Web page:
U.S. Senator Dianne Feinstein talks to reporters about the Senate's report on CIA interrogation tactics in the wake of the Sept. 11, 2001, terror attacks as she walks to the Senate floor on Capitol Hill, in Washington Dec. 9, 2014. Reuters/Yuri Gripas

The lengthy U.S. Senate report released to the public on Tuesday detailed the interrogation strategy used by the CIA on detainees has critics lambasting the government agency for its torturous tactics that were largely deemed ineffective. Human rights activists and the medical community have zeroed in on a technique of force-feeding called “rectal feeding” and “rectal hydration” as a deplorable practice that discredits the medical professionals who likely aided in the torture.

Atul Gawande, a surgeon and author, posted a series of tweets condemning the behavior of medical professionals who aided and abetted the torture to occur. For example: “the torture could not proceed w/o medical supervision. The medical profession was deeply embedded in this inhumanity.”

Gawande expressed his disdain in knowing that doctors and psychologists, professionals who take the Hippocratic oath to aid people and do no harm, had a hand in the torture that was extensively covered in the report.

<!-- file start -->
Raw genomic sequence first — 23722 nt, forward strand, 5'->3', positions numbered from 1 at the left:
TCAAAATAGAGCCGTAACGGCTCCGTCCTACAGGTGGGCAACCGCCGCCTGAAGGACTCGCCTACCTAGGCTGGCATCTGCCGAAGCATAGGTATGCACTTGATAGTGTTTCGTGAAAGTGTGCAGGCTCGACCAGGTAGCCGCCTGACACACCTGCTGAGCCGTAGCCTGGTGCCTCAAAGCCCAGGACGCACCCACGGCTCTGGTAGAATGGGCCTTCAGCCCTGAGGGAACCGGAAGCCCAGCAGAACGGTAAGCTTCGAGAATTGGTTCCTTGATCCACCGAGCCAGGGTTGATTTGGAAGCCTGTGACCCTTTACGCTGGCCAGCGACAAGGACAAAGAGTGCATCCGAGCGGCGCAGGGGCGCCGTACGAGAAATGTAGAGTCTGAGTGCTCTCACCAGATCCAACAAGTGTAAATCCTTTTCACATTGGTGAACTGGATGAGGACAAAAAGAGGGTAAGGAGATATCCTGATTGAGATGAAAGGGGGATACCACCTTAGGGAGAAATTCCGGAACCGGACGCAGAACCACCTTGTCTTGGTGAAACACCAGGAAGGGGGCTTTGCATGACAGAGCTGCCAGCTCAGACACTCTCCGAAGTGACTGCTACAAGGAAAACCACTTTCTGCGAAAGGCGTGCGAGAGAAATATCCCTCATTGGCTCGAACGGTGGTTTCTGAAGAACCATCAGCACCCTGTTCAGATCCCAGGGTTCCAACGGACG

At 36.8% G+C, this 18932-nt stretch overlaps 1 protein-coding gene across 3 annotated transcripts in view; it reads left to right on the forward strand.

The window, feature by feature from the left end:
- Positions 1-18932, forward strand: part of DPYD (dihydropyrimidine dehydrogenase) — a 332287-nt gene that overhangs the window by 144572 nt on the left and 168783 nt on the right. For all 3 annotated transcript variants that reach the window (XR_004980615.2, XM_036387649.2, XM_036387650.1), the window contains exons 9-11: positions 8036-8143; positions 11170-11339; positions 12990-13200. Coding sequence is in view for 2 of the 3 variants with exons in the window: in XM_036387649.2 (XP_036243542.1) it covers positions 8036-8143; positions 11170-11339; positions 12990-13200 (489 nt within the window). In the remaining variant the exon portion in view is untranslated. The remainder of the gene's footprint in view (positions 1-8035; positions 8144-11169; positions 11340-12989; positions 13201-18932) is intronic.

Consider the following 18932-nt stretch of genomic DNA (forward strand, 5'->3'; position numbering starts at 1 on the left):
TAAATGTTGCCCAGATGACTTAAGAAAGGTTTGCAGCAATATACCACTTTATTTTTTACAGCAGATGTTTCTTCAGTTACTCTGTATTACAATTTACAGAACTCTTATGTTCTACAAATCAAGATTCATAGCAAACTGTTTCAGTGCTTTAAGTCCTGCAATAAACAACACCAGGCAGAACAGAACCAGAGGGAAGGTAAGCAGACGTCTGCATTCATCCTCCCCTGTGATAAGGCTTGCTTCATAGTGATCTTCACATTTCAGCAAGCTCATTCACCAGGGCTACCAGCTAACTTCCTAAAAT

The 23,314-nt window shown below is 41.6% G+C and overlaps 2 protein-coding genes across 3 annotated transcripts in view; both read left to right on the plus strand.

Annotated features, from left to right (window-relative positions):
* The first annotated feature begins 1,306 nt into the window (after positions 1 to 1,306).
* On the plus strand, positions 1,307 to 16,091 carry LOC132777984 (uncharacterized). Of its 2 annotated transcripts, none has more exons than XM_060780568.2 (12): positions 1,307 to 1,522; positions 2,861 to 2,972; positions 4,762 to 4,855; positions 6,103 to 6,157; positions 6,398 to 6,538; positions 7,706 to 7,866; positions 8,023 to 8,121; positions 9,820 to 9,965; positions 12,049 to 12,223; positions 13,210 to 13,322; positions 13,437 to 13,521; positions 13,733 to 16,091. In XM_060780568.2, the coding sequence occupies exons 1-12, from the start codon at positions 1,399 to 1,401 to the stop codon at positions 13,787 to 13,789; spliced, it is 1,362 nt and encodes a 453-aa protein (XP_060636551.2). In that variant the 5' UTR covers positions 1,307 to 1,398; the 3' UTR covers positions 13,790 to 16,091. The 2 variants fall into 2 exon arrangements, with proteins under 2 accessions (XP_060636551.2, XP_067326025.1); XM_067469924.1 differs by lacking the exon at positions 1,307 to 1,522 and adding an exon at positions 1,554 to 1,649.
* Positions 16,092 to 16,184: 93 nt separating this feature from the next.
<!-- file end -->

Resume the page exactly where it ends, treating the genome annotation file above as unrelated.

According to a report by Bloomberg, citing the director of the Bellevue/New York University Program for Survivors of Torture, Allen Keller, rectal feeding is used in emergency situations to rehydrate people, but it is almost universally understood as not being a best first, second or even third option. Additionally, Keller said that the rectal hydration practice was clearly not used solely as a desperate medical technique. “This was done not solely for therapeutic reasons but as another form of abuse or humiliation,” Keller said in the report. “Given the circumstances, this is sodomy with the intention of humiliation under the guise of medical treatment.”

The Senate report found that the CIA used rectal feeding as a means to hydrate prisoners on hunger strike, but also admitted to using it as a form of “behavior control.”

Gawande, however, points to even more specific instances where he believes there was a medical lapse in judgment made by the CIA’s medical officials.